Studies have revealed that the mental health of the rising generation has never been worse.
While the world has experienced plenty of crisis events, the widespread use of the internet combined with lower in-person connections has contributed to a genuine mental health crisis, especially for teenagers.
They haven’t had the chance to experience deep emotions and communicate them effectively yet, which puts them at a higher risk than adults for anxiety and depression.
So, can journaling really make the difference for teenage development in the digital age?
Yes! Journaling isn’t a silver bullet, but the benefits of journaling are much more powerful than you may realize. As you read the following evidence supporting teenage journaling, keep in mind that journal prompts for teens can be especially effective.
Develop Self-Awareness and Sense of Self
When the world is constantly changing in scary ways, it is easy for teens not to feel anchored. Add to this that many teens still buy into the stigma that talk therapy is for “crazy” people; therefore, if they go to therapy, they’d be admitting they were crazy.
Regular journaling allows teens a quiet space of self-reflection to put into words the vulnerable feelings they have. They can talk freely about love, hate, fear, and anger without judgment. Getting these big, new feelings out of their body and into a mental health journal can help them recognize their feelings sooner and feel more solid about what they want.
Empathy is the biggest skill behind human connection, and feeling connected is a significant indicator of overall happiness. Empathy is the ability to interact with someone else and recognize how you would feel in that person’s situation. It’s no wonder that teens measure poorly for empathy skills as current media coverage encourages stereotyping, fear, and anger.
Journaling encourages the development of empathy even in the act of describing how you feel yourself. Many people are not self-empathetic and judge themselves for their feelings and desires. Those who journal can more easily translate others’ viewpoints into their own experiences with disappointment, fear, and loneliness by putting their own emotions into words.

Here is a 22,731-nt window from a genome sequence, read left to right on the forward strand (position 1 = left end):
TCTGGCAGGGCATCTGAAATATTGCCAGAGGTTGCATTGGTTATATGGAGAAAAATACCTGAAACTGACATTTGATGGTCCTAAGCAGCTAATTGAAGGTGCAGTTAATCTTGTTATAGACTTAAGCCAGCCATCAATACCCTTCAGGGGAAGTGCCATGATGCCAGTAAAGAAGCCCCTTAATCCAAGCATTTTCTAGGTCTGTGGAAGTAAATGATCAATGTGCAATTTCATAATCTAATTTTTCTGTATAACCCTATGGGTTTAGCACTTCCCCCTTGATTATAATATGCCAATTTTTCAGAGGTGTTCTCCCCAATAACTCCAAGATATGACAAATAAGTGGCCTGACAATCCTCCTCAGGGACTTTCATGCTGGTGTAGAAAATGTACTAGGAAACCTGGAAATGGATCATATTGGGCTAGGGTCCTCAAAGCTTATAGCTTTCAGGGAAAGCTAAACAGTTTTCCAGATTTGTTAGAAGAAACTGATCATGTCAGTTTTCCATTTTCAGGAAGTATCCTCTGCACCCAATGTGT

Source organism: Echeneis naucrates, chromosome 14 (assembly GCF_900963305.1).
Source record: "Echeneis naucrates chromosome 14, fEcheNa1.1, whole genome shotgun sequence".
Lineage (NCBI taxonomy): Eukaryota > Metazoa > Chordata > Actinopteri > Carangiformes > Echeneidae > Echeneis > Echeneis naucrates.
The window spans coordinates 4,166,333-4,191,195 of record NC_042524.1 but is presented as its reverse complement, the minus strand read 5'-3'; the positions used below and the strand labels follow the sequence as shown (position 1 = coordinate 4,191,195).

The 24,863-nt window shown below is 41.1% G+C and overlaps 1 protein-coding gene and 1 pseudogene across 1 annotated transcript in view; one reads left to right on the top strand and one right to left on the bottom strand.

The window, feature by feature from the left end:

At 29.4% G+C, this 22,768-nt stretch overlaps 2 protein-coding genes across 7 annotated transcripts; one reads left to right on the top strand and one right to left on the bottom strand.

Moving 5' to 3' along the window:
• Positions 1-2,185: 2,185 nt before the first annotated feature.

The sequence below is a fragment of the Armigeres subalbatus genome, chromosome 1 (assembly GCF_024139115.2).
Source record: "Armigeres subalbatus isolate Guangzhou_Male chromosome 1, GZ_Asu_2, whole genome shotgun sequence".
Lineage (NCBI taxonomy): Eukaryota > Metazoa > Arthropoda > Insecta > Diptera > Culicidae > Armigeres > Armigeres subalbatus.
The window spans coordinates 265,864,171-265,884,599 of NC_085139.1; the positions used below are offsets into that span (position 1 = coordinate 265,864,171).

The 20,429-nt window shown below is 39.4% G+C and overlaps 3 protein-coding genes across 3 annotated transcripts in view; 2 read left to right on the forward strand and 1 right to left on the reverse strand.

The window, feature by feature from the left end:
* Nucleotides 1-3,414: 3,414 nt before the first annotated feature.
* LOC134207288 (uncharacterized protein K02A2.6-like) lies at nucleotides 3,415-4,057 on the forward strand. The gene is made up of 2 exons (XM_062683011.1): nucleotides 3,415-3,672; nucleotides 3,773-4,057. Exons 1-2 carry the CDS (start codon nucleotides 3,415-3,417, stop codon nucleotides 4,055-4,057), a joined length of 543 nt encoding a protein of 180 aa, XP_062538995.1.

While connection is an essential contributor to happiness, resilience is its pair. Resilience refers to a person’s ability to recover from setbacks, adversity, and disappointment.
Journaling allows teenagers to record their own cycle of success and setbacks― they are compiling a personalized history book showing themselves how often they have overcome adversity. As a result, they will collect their own tools and develop an attitude that “this too shall pass.”
Routinely writing in a journal helps teenagers express themselves creatively: they get to choose how much to say, what words to use to express their feelings, if they want to draw or doodle, anything.
In addition, creativity is a form of critical thinking and problem-solving, so not only will it likely help to balance your teen, but it gives them a chance to define the problem and think about solutions.
The GracieStrong Foundation believes in the power of journaling for teenagers. So we are developing a special kind of guided journal with prompts - called The WAY Journal. It will be another tool to help your teen feel empowered and develop a strong sense of self and answer the core question of identity - Who Are You? Find out more at here.